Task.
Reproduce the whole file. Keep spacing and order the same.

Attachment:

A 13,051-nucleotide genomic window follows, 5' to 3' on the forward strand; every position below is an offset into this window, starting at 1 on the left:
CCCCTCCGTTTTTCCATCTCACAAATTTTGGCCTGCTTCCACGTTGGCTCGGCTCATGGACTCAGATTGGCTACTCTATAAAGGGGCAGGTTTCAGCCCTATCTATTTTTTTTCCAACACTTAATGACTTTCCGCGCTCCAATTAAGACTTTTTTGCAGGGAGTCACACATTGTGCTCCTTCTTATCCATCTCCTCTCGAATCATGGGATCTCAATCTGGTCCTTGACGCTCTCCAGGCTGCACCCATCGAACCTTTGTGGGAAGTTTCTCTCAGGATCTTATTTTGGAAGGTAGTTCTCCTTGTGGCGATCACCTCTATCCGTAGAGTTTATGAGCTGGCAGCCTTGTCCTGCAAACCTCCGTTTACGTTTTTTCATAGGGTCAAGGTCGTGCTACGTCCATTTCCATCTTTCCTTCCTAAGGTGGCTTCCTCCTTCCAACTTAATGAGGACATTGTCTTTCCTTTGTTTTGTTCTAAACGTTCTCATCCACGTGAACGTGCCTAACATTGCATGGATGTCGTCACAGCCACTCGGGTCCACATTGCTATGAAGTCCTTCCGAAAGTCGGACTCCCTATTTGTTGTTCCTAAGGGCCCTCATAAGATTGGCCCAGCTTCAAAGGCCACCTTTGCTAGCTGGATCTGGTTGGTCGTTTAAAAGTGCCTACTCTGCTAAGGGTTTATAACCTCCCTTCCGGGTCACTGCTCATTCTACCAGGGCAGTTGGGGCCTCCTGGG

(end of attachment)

A 13,051-nucleotide genomic window follows, 5' to 3' on the forward strand; every position below is an offset into this window, starting at 1 on the left:
CCCCTCCGTTTTTCCATCTCACAAATTTTGGCCTGCTTCCACGTTGGCTCGGCTCATGGACTCAGATTGGCTACTCTATAAAGGGGCAGGTTTCAGCCCTATCTATTTTTTTTCCAACACTTAATGACTTTCCGCGCTCCAATTAAGACTTTTTTGCAGGGAGTCACACATTGTGCTCCTTCTTATCCATCTCCTCTCGAATCATGGGATCTCAATCTGGTCCTTGACGCTCTCCAGGCTGCACCCATCGAACCTTTGTGGGAAGTTTCTCTCAGGATCTTATTTTGGAAGGTAGTTCTCCTTGTGGCGATCACCTCTATCCGTAGAGTTTATGAGCTGGCAGCCTTGTCCTGCAAACCTCCGTTTACGTTTTTTCATAGGGTCAAGGTCGTGCTACGTCCATTTCCATCTTTCCTTCCTAAGGTGGCTTCCTCCTTCCAACTTAATGAGGACATTGTCTTTCCTTTGTTTTGTTCTAAACGTTCTCATCCACGTGAACGTGCCTAACATTGCATGGATGTCGTCACAGCCACTCGGGTCCACATTGCTATGAAGTCCTTCCGAAAGTCGGACTCCCTATTTGTTGTTCCTAAGGGCCCTCATAAGATTGGCCCAGCTTCAAAGGCCACCTTTGCTAGCTGGATCTGGTTGGTCGTTTAAAAGTGCCTACTCTGCTAAGGGTTTATAACCTCCCTTCCGGGTCACTGCTCATTCTACCAGGGCAGTTGGGGCCTCCTGGG